Fairfax received a pension of £5000 a year, and lived in retirement at his Yorkshire home of Nunappleton till after the death of the Protector. The troubles of the later Commonwealth recalled Lord Fairfax to political activity, and for the last time his appearance in arms helped to shape the future of the country, when George Monck invited him to assist in the operations about to be undertaken against Lambert's army. In December 1659 he appeared at the head of a body of Yorkshire gentlemen, and such was the influence of Fairfax's name and reputation that 1200 horse quitted Lambert's colours and joined him. This was speedily followed by the breaking up of all Lambert's forces, and that day secured the restoration of the monarchy. A "free" parliament was called; Fairfax was elected member for Yorkshire, and was put at the head of the commission appointed by the House of Commons to wait upon Charles II, at the Hague and urge his speedy return. Of course the "merry monarch, scandalous and poor," was glad to obey the summons, and Fairfax provided the horse on which Charles rode at his coronation.
The remaining eleven years of the life of Lord Fairfax were spent in retirement at his seat in Yorkshire. He must, like Milton, have been sorely grieved and shocked by the scenes that followed--the brutal indignities offered to the remains of his companions in arms, Cromwell and Ireton, the sacrifice of Henry Vane the Younger, the neglect or desecration of all that was great, noble or graceful in England, and the flood of immorality which, flowing from Whitehall, sapped the foundations of the national strength and honour. Fairfax died at Nunappleton, and was buried at Bilborough, near York.
As a soldier he was exact and methodical in planning, in the heat of battle "so highly transported that scarce any one durst speak a word to him" (Whitelocke), chivalrous and punctilious in his dealings with his own men and the enemy. Honour and conscientiousness were equally the characteristics of his private and public character. But his modesty and distrust of his powers made him less effectual as a statesman than as a soldier, and above all he is placed at a disadvantage by being both in war and peace overshadowed by his associate Cromwell.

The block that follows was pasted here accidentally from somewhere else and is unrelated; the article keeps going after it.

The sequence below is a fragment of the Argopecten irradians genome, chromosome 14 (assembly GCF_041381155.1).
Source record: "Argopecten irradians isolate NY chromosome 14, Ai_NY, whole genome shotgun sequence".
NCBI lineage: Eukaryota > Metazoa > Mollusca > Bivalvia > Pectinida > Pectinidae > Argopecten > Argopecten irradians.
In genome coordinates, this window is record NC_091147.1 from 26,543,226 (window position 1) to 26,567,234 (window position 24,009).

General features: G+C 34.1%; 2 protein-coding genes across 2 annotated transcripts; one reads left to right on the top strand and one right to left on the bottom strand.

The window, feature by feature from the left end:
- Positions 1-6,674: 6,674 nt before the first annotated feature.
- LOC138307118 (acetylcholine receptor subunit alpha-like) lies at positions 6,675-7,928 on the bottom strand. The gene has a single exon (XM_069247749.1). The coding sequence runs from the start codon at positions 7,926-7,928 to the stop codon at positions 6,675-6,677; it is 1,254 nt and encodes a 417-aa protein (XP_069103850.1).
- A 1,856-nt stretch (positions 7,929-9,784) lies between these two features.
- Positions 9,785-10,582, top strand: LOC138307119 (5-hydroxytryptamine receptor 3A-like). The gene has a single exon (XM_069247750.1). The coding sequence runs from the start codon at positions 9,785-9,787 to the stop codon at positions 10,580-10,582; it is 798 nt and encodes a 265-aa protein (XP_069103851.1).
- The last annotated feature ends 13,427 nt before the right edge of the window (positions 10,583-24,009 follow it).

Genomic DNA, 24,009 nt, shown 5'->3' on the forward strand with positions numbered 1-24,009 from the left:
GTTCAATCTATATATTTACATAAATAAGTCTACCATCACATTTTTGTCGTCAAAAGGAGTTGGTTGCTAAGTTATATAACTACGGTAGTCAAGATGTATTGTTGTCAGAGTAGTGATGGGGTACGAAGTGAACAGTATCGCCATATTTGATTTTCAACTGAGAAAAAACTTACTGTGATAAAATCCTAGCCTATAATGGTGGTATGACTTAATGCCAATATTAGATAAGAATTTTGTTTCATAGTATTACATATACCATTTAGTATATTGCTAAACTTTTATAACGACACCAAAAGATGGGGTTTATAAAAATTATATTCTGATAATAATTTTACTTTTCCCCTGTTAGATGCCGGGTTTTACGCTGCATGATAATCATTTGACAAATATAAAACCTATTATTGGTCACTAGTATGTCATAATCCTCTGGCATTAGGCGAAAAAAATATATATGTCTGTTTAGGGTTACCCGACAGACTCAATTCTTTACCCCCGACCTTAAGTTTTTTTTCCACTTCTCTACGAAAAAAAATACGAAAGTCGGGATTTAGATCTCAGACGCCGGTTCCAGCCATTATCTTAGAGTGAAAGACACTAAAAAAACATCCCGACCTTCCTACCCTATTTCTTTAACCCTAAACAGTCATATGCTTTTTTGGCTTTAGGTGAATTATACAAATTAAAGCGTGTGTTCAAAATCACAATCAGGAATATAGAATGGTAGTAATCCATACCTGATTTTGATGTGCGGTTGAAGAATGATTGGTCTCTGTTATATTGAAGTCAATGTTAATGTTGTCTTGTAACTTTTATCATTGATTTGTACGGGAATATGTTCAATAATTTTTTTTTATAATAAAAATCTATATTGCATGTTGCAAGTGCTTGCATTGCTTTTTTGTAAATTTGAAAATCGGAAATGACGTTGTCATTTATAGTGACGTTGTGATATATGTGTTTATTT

Fairfax had a taste for literature. He translated some of the Psalms, and wrote poems on solitude, the Christian warfare, the shortness of life, etc. During the last year or two of his life he wrote two Memorials which have been published - one on the northern actions in which he was engaged in 1642 - 1644, and the other on some events in his tenure of the chief command. At York and at Oxford he endeavoured to save the libraries from pillage, and he enriched the Bodleian with some valuable manuscripts.
His only daughter, Mary Fairfax, was married to George Villiers, the profligate duke of Buckingham of Charles II's court.
Fairfax's correspondence, edited by G.W. Johnson, was published in 1848-1849 in four volumes (see note thereon in Dict. Nat. Biogr.), and a life of him by Clements R Markham in 1870. See also Samuel Rawson Gardiner, History of the Great Civil War (1893).
His descendant Thomas Fairfax, 6th Baron Fairfax of Cameron (1693-1781), inherited from his mother, the heiress of Thomas Culpeper, 2nd Baron Culpeper, large estates in Virginia, USA, and having sold Denton Hall and his Yorkshire estates he retired there about 1746, dying a bachelor. He was a friend of George Washington. Thomas found his cousin William Fairfax settled in Virginia, and made him his agent. William's son Bryan Fairfax (1737 - 1802), eventually inherited the title, becoming 8th baron in 1793. His claim was admitted by the House of Lords in 1800. But it was practically dropped by the American family, until, shortly before the coronation of Edward VII, the successor in title was discovered in Albert Kirby Fairfax (born 1870), a descendant of the 8th baron, who was an American citizen. In November 1908 Albert's claim to the title as 12th baron was allowed by the House of Lords.
This entry was originally from the 1911 Encyclopaedia Britannica.